We are doing our part. Over the past decade we have reinvested over 73 percent of our operating profits back into our people and product, creating good paying jobs at a rate that has outpaced other sectors. As a result of a global pandemic and government actions to contain it, we are now undertaking over $30 billion of self-help measures, including asking our employees to take voluntary unpaid time off, parking planes and trying to obtain financing in today’s credit market. Those markets are closing up. Given the extreme nature of this situation, we respectfully urge Congress not to pursue opportunistic measures that will hurt, not help our ability to recover. Unless worker payroll protection grants are passed immediately, many of us will be forced to take draconian measures such as furloughs.

If Congress is able to reach a bipartisan agreement on these three critical elements, airlines are committed to ensuring that:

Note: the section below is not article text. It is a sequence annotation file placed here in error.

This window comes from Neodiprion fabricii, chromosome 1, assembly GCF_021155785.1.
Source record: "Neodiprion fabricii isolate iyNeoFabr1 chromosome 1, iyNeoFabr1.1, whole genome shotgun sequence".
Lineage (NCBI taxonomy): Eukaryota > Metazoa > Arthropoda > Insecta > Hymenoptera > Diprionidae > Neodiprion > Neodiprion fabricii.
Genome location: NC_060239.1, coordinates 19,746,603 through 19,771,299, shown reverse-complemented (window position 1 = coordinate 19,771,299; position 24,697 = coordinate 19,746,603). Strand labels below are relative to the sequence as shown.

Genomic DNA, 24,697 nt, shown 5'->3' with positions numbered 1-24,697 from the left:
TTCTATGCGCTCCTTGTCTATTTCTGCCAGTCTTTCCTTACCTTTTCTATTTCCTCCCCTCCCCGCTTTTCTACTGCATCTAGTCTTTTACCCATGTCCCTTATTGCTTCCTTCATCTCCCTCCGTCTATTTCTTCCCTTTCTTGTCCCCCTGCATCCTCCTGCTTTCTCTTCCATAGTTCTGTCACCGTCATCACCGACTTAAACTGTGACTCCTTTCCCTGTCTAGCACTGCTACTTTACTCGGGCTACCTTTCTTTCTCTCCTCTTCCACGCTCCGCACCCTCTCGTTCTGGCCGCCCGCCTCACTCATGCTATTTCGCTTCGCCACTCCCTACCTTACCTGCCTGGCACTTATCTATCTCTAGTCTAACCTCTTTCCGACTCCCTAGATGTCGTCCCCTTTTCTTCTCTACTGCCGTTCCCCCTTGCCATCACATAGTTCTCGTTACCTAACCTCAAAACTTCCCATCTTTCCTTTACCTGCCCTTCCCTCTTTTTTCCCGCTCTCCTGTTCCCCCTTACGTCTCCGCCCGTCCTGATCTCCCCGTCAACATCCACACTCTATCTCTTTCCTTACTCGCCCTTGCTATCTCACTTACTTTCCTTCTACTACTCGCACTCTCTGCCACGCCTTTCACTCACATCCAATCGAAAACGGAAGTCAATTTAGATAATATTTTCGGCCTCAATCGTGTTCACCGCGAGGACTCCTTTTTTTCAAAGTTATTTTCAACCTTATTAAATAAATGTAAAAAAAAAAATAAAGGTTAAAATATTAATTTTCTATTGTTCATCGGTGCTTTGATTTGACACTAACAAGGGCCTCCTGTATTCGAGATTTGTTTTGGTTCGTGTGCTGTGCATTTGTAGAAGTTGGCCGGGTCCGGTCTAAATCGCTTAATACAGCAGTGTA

• If worker payroll protection grants are enacted, equaling at least $29 billion, participating passenger and cargo air carriers will not furlough employees or conduct reductions in force through August 31, 2020.
  • If loans and/or loan guarantees are enacted, equaling at least $29 billion, participating passenger and cargo air carriers commit to:
    • Placing limits on executive compensation;
    • Eliminating stock buy backs over the life of the loans; and
    • Eliminating stock dividends for the life of the loans.

The breadth and immediacy of the need to act cannot be overstated. It is urgent and unprecedented.

We are united as an industry and speaking with one voice. We urge you to swiftly pass a bipartisan bill with worker payroll protections to ensure that we can save the jobs of out 750,000 airline professionals who are coming to work every day to serve the traveling and shipping public.